Getting to Know the Diomede Islands – Yesterday and Tomorrow

Jun 30, 2022 | Articles, Strange

The Diomede islands are just three miles apart, but the bigger island is almost one day ahead of the smaller, 21 hours to be exact. How come? Well, they sit on either side of the International Date Line, passing through the Pacific Ocean and marks the boundary between one calendar day and the next one.
Big Diomede (larger island) and Little Diomede (smaller island) sit in the Bering Strait between mainland Alaska and Siberia.

Big Diomede, also known as Tomorrow, sits on the Russian side while Little Diomede, also known as Tomorrow is on the US side. The ice bridge that forms between the two islands in winter makes it possible, although highly illegal, to walk the short distance between them. As some would say, it is like traveling through time.

Can you walk from USA to Asia in 20 minutes?

Speaking about walking the distance, a viral TikTok video showed it is quite possible to do it. Andrew Laub on TikTok, made a video showing he can take a 20 minute walk and wind up 21 hours away.
He posted the video titled Geography Lesson Part 1: Tomorrowland, about how when parts of the Bering Strait freeze over in winter, one can walk from the US Island Tomorrow to the Russian island Yesterday.
The land masses are only 2.5 miles apart, and Laub says you can walk from the US to Russia.
The two islands site fairly close together, yet, Big Diomede is 21 hours ahead of Little Diomede in a different time zone. So, Laub says, “If you were to walk from the United States to Russia, you’d be literally walking into the next day”.

Now, the video doesn’t show the narrator making the walk, and some say that the hypothesis doesn’t hold water (or ice for that matter).
In reality, there is a strong current flowing north through the strait, which usually creates large channels of open water. On occasion, these open channels can become clogged with moving chunks of pan ice. Theoretically, it is possible to jump from chunk to chunk, along with some swimming across the open leads.
Fun fact: Karl Bushby, who undertook a journey to walk the globe, walked the entire Bering Strait, part of which involved swimming.

Getting to know Little Diomede

Little Diomede, also known as Yesterday, is an island of Alaska, United States. It is the smaller of the Diomede islands located in the middle of the Bering Strait.
It is about 2.33 miles to the west of Big Diomede. Unlike the larger neighbour, Little Diomede retains a permanent native population.

As of 2022, it had a population of 77 people, down from the peak of 178 inhabitants in 1990. The entirety of the island is in the City of Diomede.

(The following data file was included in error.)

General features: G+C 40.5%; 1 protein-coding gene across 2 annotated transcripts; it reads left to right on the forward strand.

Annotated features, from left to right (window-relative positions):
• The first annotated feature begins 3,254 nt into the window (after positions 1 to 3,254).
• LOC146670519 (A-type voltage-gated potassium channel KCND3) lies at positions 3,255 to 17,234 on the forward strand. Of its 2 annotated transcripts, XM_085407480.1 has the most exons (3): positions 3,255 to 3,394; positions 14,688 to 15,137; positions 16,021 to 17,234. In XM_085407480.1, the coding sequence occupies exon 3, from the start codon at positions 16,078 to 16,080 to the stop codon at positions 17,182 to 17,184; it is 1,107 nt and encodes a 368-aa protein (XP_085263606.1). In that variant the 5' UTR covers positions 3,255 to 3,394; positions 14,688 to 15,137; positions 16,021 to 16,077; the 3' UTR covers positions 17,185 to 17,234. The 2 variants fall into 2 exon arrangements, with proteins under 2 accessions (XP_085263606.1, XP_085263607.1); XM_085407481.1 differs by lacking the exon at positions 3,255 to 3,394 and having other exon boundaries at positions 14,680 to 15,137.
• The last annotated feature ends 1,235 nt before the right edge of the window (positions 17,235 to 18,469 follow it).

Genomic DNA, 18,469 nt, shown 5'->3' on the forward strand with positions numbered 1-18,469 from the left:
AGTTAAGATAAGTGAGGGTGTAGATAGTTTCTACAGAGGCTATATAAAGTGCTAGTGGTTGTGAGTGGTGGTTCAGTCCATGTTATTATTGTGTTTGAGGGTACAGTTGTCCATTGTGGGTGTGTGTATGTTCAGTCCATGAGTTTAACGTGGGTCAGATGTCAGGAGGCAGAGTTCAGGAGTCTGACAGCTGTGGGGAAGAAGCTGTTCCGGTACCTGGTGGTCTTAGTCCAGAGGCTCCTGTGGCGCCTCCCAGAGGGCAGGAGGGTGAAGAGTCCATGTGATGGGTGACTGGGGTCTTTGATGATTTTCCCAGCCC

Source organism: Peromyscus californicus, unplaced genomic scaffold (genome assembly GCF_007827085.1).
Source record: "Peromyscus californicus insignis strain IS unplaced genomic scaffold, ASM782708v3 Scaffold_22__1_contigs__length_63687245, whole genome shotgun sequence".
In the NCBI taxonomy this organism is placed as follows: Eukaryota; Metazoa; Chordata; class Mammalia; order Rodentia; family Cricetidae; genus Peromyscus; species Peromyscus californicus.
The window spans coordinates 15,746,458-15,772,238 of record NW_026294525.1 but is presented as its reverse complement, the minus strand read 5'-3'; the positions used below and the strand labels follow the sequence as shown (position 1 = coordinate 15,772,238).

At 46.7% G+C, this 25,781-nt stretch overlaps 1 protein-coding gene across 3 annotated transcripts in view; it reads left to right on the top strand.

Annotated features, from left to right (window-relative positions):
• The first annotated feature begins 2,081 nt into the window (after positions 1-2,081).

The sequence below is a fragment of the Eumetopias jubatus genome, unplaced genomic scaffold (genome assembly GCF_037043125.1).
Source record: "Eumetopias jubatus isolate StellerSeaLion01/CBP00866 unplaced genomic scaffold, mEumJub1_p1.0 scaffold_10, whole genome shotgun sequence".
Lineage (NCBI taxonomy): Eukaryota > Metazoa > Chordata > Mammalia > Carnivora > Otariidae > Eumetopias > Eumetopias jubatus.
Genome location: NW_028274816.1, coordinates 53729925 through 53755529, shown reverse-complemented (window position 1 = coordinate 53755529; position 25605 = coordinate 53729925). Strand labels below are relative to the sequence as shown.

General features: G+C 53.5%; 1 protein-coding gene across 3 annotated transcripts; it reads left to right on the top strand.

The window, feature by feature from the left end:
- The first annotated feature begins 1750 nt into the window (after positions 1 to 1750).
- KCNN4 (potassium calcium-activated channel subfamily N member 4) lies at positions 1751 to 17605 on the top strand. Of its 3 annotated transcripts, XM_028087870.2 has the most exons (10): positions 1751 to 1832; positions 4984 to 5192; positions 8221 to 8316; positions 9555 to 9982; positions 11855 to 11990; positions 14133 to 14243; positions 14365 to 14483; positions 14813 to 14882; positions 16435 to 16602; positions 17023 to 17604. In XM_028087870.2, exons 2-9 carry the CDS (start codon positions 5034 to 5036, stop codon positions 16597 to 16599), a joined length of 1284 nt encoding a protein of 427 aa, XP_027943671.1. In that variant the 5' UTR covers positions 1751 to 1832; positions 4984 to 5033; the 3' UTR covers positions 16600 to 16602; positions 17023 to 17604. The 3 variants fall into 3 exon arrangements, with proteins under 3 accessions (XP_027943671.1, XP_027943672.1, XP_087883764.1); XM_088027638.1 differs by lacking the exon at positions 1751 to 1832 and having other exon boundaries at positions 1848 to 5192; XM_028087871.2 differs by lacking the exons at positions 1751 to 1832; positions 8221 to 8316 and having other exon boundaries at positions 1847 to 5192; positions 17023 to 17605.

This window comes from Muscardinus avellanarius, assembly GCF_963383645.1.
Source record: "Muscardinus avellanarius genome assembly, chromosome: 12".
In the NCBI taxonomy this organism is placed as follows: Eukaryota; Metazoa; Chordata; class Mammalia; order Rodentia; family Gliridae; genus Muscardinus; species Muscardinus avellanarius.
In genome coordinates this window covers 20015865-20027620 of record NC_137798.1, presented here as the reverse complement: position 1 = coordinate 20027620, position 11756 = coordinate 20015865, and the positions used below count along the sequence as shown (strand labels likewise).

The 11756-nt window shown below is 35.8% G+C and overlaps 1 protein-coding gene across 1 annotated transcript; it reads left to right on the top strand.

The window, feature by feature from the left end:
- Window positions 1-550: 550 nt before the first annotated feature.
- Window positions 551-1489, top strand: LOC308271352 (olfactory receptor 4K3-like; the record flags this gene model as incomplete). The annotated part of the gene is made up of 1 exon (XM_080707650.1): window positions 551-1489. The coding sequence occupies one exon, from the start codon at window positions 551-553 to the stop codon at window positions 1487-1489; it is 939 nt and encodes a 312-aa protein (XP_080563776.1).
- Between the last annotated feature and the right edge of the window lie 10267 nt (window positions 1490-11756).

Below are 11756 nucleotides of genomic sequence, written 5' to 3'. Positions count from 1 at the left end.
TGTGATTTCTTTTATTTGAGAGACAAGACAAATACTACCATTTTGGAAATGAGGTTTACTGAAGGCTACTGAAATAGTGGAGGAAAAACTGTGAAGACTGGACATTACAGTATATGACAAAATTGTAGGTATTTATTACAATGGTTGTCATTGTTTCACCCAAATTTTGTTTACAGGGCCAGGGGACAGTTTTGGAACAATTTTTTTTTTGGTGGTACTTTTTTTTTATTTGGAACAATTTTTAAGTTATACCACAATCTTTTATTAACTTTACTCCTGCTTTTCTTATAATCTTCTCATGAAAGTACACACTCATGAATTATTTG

We have to note that the island is not part of any organized borough, so some services are provided directly from the state.
Fun fact: During the Cold War, the section that separated the USSR and US, became known as the Ice Curtain. In August 1987, Lynne Cox swam from Little to Big Diomede, and was then congratulated jointly by Mikhail Gorbachev and Ronald Reagan.
The island has a total area of 2.8 square miles, all of it land. The highest point of the island is 1,621 feet, about halfway along the west coast.
The island also has a heliport, Diomede Heliport, with regular helicopter flights. During the winter, villagers carve a runway into the thick ice sheet so that bush planes can deliver vital products, including medicine. Because of the variations of the ice sheet, the runway changes position every year.

Getting to know Big Diomede

Big Diomede, also known as Tomorrow Island, or Ratmanov Island in Russian, is the western island of the two Diomede islands. It is part of the Chukotsky District of the Chukotka Automonous Okrug of Russia.
It is located 28 miles southeast of Cape Dezhnev on the Chukchi Peninsula and is Russia’s easternmost point according to the International Date Line.

There is a small settlement on the north coast, but no permanent residents. There is also a helipad.
It was originally inhabited by Inupiat, and the first European to reach the islands was the Russian explorer Semyon Dezhnyov in 1658. In 1732, Russian geodesist Mikhail Gvozdev plotted the map of the island.
In 1867, following the Alaska Purchase, the new border between the two nations was drawn, separating Big Diomede and Little Diomede.

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Thomas B.